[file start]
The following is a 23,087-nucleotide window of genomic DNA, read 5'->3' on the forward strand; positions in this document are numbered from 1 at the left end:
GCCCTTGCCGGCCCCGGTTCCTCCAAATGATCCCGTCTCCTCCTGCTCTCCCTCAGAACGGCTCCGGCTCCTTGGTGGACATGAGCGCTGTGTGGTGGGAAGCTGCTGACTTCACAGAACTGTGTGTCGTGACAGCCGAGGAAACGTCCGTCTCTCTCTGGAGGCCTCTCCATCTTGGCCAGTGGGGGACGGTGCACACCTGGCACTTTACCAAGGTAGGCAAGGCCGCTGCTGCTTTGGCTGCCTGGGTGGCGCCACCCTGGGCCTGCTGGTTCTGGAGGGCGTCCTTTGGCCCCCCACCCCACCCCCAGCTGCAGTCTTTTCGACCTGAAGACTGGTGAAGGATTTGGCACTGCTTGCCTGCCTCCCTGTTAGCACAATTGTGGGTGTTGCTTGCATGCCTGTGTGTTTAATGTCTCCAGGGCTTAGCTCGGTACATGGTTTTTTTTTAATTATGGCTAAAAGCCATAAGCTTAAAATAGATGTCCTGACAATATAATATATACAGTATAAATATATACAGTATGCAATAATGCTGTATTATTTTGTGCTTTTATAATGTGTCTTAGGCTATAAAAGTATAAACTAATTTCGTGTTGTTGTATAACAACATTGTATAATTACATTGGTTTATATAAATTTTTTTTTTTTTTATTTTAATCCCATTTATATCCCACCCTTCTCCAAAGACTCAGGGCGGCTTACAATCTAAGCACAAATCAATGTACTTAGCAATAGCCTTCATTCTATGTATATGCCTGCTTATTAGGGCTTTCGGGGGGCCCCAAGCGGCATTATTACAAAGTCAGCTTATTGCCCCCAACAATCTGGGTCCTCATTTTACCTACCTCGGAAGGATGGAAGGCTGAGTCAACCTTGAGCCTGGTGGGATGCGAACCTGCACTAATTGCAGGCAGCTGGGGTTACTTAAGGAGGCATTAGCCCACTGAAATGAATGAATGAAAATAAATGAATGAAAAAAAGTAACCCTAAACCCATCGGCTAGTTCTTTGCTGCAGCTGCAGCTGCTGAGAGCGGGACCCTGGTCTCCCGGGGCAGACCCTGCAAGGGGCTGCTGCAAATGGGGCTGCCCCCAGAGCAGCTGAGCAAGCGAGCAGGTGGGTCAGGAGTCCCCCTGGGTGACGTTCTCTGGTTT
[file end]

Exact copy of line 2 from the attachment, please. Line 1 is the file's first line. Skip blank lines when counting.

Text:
GCCCTTGCCGGCCCCGGTTCCTCCAAATGATCCCGTCTCCTCCTGCTCTCCCTCAGAACGGCTCCGGCTCCTTGGTGGACATGAGCGCTGTGTGGTGGGAAGCTGCTGACTTCACAGAACTGTGTGTCGTGACAGCCGAGGAAACGTCCGTCTCTCTCTGGAGGCCTCTCCATCTTGGCCAGTGGGGGACGGTGCACACCTGGCACTTTACCAAGGTAGGCAAGGCCGCTGCTGCTTTGGCTGCCTGGGTGGCGCCACCCTGGGCCTGCTGGTTCTGGAGGGCGTCCTTTGGCCCCCCACCCCACCCCCAGCTGCAGTCTTTTCGACCTGAAGACTGGTGAAGGATTTGGCACTGCTTGCCTGCCTCCCTGTTAGCACAATTGTGGGTGTTGCTTGCATGCCTGTGTGTTTAATGTCTCCAGGGCTTAGCTCGGTACATGGTTTTTTTTTAATTATGGCTAAAAGCCATAAGCTTAAAATAGATGTCCTGACAATATAATATATACAGTATAAATATATACAGTATGCAATAATGCTGTATTATTTTGTGCTTTTATAATGTGTCTTAGGCTATAAAAGTATAAACTAATTTCGTGTTGTTGTATAACAACATTGTATAATTACATTGGTTTATATAAATTTTTTTTTTTTTTATTTTAATCCCATTTATATCCCACCCTTCTCCAAAGACTCAGGGCGGCTTACAATCTAAGCACAAATCAATGTACTTAGCAATAGCCTTCATTCTATGTATATGCCTGCTTATTAGGGCTTTCGGGGGGCCCCAAGCGGCATTATTACAAAGTCAGCTTATTGCCCCCAACAATCTGGGTCCTCATTTTACCTACCTCGGAAGGATGGAAGGCTGAGTCAACCTTGAGCCTGGTGGGATGCGAACCTGCACTAATTGCAGGCAGCTGGGGTTACTTAAGGAGGCATTAGCCCACTGAAATGAATGAATGAAAATAAATGAATGAAAAAAAGTAACCCTAAACCCATCGGCTAGTTCTTTGCTGCAGCTGCAGCTGCTGAGAGCGGGACCCTGGTCTCCCGGGGCAGACCCTGCAAGGGGCTGCTGCAAATGGGGCTGCCCCCAGAGCAGCTGAGCAAGCGAGCAGGTGGGTCAGGAGTCCCCCTGGGTGACGTTCTCTGGTTT